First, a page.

Money market accounts (MMAs) can be a great place to get the most out of the money that you've set aside for a rainy day.
Financial institutions offer FDIC-insured MMAs to their clients, just like they offer regular checking or savings accounts. The benefit? MMAs tend to offer higher interest rates than other deposit accounts. Zero risk for your money and a higher rate makes an MMA a much better place to stash your rainy-day cash than a savings account.
MMAs carry some conditions and restrictions that vary from institution to institution. In general, however, you are limited to a set number of transactions per month (about six total, including three checks), and must keep a relatively high minimum balance (often $1,000 or more).
These restrictions make an MMA less useful as an everyday account. But when you compare it to a savings account, which generally has its own transaction limit and minimum balance -- not to mention lower rates -- the MMA is generally the winner.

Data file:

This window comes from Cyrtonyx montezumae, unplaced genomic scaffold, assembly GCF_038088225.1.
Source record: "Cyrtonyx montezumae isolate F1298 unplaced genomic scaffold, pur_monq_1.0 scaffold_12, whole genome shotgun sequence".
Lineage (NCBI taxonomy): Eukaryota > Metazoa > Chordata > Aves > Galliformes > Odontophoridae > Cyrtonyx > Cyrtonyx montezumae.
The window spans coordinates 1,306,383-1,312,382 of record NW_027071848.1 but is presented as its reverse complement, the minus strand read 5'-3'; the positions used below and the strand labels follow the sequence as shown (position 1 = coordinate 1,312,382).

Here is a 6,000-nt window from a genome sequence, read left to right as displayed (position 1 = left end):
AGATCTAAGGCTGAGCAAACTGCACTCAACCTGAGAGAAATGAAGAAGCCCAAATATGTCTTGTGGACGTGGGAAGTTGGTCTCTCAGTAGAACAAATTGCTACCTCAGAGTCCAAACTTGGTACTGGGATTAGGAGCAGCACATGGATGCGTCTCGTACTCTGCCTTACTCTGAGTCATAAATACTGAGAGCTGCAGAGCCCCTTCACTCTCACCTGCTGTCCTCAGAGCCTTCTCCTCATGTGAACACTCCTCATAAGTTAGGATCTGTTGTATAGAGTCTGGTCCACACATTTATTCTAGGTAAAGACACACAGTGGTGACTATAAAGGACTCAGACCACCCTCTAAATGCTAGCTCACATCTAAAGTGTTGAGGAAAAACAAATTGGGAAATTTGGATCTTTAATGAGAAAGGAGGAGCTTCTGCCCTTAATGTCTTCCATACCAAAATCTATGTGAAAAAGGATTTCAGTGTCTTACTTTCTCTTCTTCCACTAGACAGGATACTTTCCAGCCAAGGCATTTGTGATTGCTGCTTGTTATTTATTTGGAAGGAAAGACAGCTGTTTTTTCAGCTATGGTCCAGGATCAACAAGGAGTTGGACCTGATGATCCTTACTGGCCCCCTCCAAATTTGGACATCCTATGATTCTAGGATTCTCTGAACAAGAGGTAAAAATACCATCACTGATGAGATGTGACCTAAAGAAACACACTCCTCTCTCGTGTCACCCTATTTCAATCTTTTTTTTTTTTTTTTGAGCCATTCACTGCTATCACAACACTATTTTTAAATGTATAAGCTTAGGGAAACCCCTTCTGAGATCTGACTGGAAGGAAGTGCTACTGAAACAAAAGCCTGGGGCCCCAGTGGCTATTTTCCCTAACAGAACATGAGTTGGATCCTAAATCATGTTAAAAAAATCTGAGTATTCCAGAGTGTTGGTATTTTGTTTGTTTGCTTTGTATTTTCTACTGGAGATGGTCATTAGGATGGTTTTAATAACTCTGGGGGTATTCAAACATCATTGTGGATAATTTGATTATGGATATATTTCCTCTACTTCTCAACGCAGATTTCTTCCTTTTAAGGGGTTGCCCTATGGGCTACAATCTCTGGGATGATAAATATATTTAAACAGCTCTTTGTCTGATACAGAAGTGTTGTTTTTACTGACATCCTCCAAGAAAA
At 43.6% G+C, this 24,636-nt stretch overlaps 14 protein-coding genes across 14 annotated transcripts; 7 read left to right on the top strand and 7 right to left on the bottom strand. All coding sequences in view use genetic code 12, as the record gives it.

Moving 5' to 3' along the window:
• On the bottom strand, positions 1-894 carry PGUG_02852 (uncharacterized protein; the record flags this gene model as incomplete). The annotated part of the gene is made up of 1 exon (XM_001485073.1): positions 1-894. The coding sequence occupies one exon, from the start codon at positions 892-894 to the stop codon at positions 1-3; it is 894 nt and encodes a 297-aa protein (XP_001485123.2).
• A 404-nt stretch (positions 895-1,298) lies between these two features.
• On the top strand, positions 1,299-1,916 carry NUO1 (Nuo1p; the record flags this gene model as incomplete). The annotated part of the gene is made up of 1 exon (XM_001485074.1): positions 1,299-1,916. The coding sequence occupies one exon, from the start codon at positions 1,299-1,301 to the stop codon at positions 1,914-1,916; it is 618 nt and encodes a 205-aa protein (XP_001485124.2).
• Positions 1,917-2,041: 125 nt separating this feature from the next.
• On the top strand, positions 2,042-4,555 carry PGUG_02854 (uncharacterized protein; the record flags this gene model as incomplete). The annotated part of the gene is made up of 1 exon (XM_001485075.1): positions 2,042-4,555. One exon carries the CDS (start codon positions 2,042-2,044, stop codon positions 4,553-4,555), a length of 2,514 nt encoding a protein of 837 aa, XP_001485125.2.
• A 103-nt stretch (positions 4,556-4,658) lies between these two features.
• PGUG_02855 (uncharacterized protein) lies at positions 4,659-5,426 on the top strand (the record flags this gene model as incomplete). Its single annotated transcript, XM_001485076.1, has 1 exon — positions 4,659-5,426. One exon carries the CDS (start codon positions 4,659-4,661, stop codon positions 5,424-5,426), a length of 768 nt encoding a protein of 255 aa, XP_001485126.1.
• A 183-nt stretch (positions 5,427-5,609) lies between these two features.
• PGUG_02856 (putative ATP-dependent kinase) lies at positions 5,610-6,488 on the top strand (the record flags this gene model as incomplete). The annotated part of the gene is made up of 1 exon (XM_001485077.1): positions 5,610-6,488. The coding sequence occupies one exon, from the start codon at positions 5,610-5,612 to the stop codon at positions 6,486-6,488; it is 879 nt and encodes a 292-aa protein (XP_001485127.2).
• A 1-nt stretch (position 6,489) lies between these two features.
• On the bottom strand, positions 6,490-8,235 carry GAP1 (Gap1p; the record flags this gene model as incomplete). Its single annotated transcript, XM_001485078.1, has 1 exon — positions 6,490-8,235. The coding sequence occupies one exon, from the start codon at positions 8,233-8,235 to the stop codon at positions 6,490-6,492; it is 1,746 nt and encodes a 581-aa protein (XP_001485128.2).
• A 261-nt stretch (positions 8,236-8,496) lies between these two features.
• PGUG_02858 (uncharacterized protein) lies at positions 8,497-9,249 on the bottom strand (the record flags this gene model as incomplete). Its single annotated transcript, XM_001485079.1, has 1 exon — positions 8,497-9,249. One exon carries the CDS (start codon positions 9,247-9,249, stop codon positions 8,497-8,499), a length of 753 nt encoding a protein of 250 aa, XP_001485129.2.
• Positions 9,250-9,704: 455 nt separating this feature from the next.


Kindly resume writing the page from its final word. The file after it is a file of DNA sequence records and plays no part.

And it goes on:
It's important to note that MMAs are not money market
. The difference? MMAs are deposit accounts, and money market funds are mutual funds that invest in short-term debt securities. Money market funds are not FDIC-insured, and while they tend to be low-risk investments, you can still lose money on them.
Most financial advisers recommend setting aside three to six months worth of expenses in an emergency fund. If your monthly expenses are around $4,000, that means you need to keep anywhere from $12,000 to $24,000 on hand in case you get hurt, miss work or find a pink slip waiting on your desk. An MMA can be a great place to park this money.